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*         *         *         *         *         *         *

Subpart KK—Ohio

Start Amendment Part

6. Section 52.1891 is added to read as follows:

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Section 110(a)(2) Infrastructure Requirements.

(a) Approval. In a December 5, 2007 submittal, supplemented on April 7, 2011, Ohio certified that the State has satisfied the infrastructure SIP requirements of section 110(a)(2)(A) through (C), (D)(ii), (E) through (H), and (J) through (M) for the 1997 8-hour ozone NAAQS.

(b) Approval. In a December 5, 2007 submittal, supplemented on April 7, 2011, Ohio certified that the State has satisfied the infrastructure SIP requirements of section 110(a)(2)(A) through (C), (D)(ii), (E) through (H), and (J) through (M) for the 1997 PM2.5 NAAQS.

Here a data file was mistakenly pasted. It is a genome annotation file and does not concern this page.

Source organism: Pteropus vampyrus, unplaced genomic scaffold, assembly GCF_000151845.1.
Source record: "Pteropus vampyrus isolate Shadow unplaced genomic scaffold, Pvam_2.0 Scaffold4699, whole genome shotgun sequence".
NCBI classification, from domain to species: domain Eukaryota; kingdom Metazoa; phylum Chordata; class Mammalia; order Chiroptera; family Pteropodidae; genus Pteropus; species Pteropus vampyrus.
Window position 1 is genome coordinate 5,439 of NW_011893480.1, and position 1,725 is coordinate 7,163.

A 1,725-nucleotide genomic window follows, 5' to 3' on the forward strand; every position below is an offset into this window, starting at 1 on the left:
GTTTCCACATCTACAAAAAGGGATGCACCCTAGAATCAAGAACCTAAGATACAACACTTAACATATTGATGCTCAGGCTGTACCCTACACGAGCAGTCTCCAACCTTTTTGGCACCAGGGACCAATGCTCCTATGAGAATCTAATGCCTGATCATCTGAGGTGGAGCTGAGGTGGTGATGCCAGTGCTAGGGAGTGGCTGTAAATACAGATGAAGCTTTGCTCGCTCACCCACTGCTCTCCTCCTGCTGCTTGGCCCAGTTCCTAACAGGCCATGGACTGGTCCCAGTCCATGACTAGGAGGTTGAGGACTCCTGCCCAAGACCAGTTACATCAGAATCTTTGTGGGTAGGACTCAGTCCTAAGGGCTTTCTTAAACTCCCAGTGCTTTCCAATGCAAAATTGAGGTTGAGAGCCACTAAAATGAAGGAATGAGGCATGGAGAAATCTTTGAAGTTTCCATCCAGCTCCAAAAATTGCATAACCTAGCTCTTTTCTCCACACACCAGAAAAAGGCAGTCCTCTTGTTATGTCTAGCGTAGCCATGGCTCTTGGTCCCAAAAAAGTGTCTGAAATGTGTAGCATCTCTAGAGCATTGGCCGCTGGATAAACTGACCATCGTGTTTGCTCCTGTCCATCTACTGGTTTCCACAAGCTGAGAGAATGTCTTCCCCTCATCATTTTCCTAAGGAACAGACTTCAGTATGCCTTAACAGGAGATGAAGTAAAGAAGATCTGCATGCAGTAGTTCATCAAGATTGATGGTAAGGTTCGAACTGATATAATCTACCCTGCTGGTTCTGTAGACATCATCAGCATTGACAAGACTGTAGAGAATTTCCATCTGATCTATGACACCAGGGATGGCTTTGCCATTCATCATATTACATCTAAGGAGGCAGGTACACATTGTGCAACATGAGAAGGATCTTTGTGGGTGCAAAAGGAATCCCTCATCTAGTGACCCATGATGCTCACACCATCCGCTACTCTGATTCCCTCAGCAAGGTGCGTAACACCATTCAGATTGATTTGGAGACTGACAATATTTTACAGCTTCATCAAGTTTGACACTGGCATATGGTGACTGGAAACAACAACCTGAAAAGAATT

Subpart YY—Wisconsin

Start Amendment Part

7. Section 52.2591 is added to read as follows:

End Amendment Part
Section 110(a)(2) Infrastructure Requirements.

(a) Approval. In a December 12, 2007 submittal, supplemented on January 24, 2011 and March 28, 2011, Wisconsin certified that the State has satisfied the infrastructure SIP requirements of section 110(a)(2)(A) through (C), (D)(ii), (E) through (H), and (J) through (M) for the 1997 8-hour ozone NAAQS. EPA is not finalizing its proposed approval of the submission from the State of Wisconsin with respect to two narrow issues that relate to section 110(a)(2)(C): The requirement for consideration of NOx as a precursor to ozone; and (ii) the definition of “major modification” related to fuel changes for certain sources. EPA will address these issues in a later action.